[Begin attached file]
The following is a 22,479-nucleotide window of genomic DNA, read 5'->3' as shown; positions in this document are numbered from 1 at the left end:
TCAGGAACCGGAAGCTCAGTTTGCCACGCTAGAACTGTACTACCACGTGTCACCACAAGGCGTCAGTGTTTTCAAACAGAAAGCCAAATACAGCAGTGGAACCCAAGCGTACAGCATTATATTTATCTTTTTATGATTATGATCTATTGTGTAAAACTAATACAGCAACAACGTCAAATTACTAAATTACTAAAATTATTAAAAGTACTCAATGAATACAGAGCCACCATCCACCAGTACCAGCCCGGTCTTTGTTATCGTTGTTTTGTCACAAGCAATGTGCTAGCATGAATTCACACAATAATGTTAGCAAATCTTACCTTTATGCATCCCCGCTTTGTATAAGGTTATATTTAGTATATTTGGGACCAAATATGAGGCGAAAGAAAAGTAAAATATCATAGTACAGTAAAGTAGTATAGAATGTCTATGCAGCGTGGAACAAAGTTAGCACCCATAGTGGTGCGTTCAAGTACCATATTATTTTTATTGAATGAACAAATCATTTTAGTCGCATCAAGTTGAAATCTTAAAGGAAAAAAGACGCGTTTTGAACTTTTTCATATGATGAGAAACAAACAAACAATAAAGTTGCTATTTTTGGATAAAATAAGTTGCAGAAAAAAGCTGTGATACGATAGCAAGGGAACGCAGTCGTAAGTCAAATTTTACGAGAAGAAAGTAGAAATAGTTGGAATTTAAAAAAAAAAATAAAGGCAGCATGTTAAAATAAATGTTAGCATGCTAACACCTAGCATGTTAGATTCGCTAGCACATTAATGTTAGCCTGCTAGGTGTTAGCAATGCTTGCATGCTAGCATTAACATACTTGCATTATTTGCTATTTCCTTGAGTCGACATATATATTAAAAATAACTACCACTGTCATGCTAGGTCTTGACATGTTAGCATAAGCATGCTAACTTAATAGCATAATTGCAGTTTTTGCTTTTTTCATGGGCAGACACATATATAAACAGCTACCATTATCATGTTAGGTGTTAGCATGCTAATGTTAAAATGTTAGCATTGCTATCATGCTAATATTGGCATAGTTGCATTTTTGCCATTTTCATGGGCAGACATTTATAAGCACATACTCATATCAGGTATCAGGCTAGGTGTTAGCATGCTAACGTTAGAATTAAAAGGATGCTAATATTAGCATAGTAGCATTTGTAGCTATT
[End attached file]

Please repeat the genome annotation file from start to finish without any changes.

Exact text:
The following is a 22,479-nucleotide window of genomic DNA, read 5'->3' as shown; positions in this document are numbered from 1 at the left end:
TCAGGAACCGGAAGCTCAGTTTGCCACGCTAGAACTGTACTACCACGTGTCACCACAAGGCGTCAGTGTTTTCAAACAGAAAGCCAAATACAGCAGTGGAACCCAAGCGTACAGCATTATATTTATCTTTTTATGATTATGATCTATTGTGTAAAACTAATACAGCAACAACGTCAAATTACTAAATTACTAAAATTATTAAAAGTACTCAATGAATACAGAGCCACCATCCACCAGTACCAGCCCGGTCTTTGTTATCGTTGTTTTGTCACAAGCAATGTGCTAGCATGAATTCACACAATAATGTTAGCAAATCTTACCTTTATGCATCCCCGCTTTGTATAAGGTTATATTTAGTATATTTGGGACCAAATATGAGGCGAAAGAAAAGTAAAATATCATAGTACAGTAAAGTAGTATAGAATGTCTATGCAGCGTGGAACAAAGTTAGCACCCATAGTGGTGCGTTCAAGTACCATATTATTTTTATTGAATGAACAAATCATTTTAGTCGCATCAAGTTGAAATCTTAAAGGAAAAAAGACGCGTTTTGAACTTTTTCATATGATGAGAAACAAACAAACAATAAAGTTGCTATTTTTGGATAAAATAAGTTGCAGAAAAAAGCTGTGATACGATAGCAAGGGAACGCAGTCGTAAGTCAAATTTTACGAGAAGAAAGTAGAAATAGTTGGAATTTAAAAAAAAAAATAAAGGCAGCATGTTAAAATAAATGTTAGCATGCTAACACCTAGCATGTTAGATTCGCTAGCACATTAATGTTAGCCTGCTAGGTGTTAGCAATGCTTGCATGCTAGCATTAACATACTTGCATTATTTGCTATTTCCTTGAGTCGACATATATATTAAAAATAACTACCACTGTCATGCTAGGTCTTGACATGTTAGCATAAGCATGCTAACTTAATAGCATAATTGCAGTTTTTGCTTTTTTCATGGGCAGACACATATATAAACAGCTACCATTATCATGTTAGGTGTTAGCATGCTAATGTTAAAATGTTAGCATTGCTATCATGCTAATATTGGCATAGTTGCATTTTTGCCATTTTCATGGGCAGACATTTATAAGCACATACTCATATCAGGTATCAGGCTAGGTGTTAGCATGCTAACGTTAGAATTAAAAGGATGCTAATATTAGCATAGTAGCATTTGTAGCTATT